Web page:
Hurling and camogie

GAA in Ulster needs greater primary school presence: McCullough

Michael McCullough says the GAA in Ulster needs to have a greater presence in primary schools. Picture by Seamus Loughran

HURLING, and indeed football, in Ulster will only improve if more effort is made to get people coming from a GAA background into primary school teaching, believes former Ulster GAA coach Michael McCullough.

The O'Donovan Rossa native is currently coaching Ballyboden St Enda's, who last week beat All-Ireland club champions Cuala in a group stage game in the Dublin SHC.

McCullough was employed as a full-time coach in Ulster between 2005 and 2015, and has gone on from coaching a UCD side containing the likes of Kilkenny captain Cillian Buckley and Matthew O'Hanlon (Wexford) to working on the Dublin club circuit, first with Kilmacud Crokes and now Ballyboden.

Dublin hurling has progressed hugely over the last decade as they've become regulars in the top tier, winning a Leinster title in 2013 and pulling away from Antrim, who were regularly competitive with them ten years ago.

While there have been small increments of improvement in some Ulster counties, the gap is only enlarging between the northern province and the aristocrats from the southern half of the country.

McCullough believes that the gap between Dublin and Ulster has grown because of the engagement of coaches with primary schools in the capital, and urged his native province to do more to follow suit.

“You ask a million people that play GAA who was their first influence, and it was either their parents or their teacher.

“Now there aren't very many people within the primary schools system any more who are involved with GAA clubs, and pushing kids towards playing for the local club.

“In Ballyboden, three of my senior hurling team are teachers in the local primary school. The three of them have been in around inter-county and they're all primary school teachers.

“In Ulster we get a lot of GAA people in secondary school but by the time kids get there, they're already lost.

“It's alright sending Ulster Council coaches in, and they do Trojan work, but if I'm sending you in as a Dungiven man to coach in Swatragh schools, do you really care if they go to Swatragh club? No.

“What if there was a teacher within the school who was involved in the community though? Then there's a vested interest.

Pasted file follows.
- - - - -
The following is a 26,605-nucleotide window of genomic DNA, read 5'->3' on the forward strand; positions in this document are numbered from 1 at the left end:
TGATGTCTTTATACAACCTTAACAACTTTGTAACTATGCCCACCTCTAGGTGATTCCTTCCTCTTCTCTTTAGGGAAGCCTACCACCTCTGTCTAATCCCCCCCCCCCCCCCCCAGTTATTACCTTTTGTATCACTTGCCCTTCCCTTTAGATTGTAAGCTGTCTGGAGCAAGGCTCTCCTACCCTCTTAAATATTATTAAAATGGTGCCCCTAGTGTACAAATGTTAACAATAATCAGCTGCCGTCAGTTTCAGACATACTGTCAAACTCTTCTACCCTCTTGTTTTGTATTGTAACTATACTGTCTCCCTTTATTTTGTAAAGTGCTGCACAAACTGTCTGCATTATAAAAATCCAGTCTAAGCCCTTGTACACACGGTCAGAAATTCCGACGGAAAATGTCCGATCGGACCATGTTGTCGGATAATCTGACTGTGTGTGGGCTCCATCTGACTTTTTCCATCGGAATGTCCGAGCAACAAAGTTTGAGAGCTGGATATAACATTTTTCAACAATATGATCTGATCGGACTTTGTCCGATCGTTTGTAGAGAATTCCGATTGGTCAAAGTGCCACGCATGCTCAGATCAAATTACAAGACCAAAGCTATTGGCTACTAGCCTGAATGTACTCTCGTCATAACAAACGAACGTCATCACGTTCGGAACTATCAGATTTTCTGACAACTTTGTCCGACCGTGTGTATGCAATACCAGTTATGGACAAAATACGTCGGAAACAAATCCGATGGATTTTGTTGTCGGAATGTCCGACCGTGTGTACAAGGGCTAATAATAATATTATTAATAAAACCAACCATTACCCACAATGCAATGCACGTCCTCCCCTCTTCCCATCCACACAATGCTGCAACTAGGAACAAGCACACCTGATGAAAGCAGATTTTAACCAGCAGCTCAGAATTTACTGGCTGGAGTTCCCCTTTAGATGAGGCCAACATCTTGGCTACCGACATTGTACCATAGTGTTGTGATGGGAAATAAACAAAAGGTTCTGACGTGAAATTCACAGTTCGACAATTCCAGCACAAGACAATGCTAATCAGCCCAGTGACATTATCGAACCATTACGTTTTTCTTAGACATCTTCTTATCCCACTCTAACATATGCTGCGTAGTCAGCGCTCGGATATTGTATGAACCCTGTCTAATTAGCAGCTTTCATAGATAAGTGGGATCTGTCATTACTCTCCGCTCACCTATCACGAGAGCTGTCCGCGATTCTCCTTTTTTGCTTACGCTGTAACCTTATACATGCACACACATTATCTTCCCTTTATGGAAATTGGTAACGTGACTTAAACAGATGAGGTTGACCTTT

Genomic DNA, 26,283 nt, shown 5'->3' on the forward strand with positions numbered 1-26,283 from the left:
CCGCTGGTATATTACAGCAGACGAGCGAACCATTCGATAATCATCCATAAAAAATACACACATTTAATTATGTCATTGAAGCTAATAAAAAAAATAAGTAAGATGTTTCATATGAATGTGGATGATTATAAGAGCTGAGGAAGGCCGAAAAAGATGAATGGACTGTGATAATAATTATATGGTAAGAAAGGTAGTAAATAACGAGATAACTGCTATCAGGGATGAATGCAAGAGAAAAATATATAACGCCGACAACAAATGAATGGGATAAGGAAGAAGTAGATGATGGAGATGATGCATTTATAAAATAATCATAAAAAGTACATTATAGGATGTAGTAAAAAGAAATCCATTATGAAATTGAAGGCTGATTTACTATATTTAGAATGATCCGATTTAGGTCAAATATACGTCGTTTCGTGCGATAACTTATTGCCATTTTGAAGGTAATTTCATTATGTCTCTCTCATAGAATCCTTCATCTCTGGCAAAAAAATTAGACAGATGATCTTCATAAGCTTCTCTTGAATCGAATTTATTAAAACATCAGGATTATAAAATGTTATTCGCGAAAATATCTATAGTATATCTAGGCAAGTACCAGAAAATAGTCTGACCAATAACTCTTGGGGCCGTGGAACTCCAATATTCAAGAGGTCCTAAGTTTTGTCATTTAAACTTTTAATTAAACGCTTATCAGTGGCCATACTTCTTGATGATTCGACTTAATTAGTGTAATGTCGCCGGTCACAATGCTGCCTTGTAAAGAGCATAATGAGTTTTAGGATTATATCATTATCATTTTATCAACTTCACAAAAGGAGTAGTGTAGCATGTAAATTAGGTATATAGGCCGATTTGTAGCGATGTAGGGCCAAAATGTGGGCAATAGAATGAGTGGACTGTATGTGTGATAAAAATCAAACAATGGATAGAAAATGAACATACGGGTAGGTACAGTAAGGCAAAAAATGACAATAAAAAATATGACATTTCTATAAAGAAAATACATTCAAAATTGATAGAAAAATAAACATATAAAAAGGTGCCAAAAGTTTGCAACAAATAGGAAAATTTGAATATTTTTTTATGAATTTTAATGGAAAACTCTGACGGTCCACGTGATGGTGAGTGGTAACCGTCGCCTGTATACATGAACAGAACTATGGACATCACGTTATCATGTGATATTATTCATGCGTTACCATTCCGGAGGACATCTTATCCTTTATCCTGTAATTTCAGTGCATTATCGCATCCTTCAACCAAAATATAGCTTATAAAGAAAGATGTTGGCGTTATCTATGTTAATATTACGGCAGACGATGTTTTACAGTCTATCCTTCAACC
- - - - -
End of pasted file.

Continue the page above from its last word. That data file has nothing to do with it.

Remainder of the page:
“I think we've lost that in the last number of years. You look around the primary schools and there's not a lot of GAA interest, male or female, in the majority of the primary schools.”

McCullough, who played underage for Antrim before playing senior hurling for Tyrone, says the reason clubs are struggling for numbers in some areas is the lack of engagement at primary school level.

“That's in rural areas throughout Ulster, and in Belfast. A friend of mine was working in one of the big primary schools in Belfast and left recently to take up a principal's post. When he left, he said there'd now be nobody to take GAA in the school.

“This is a school with 600 kids. Another one was on a year's post in a school in Antrim, and he's gone now and there's nobody in the school to take hurling or football.

“We're losing out on hundreds of kids. In Dublin, they see the benefit of having someone like that in a school where the kids are the lifeblood of the club.

“I do think clubs need to take more interest and get into their local schools without relying on Ulster Council staff to do it, or more teachers need to have a GAA background in primary schools and that would get through to the club much better.

“That's what's happening in Dublin, and has happened for the last 10, 12, 13 years. They're getting the numbers because they've gone back and fixed the start of the conveyor belt.”

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Hurling and camogie

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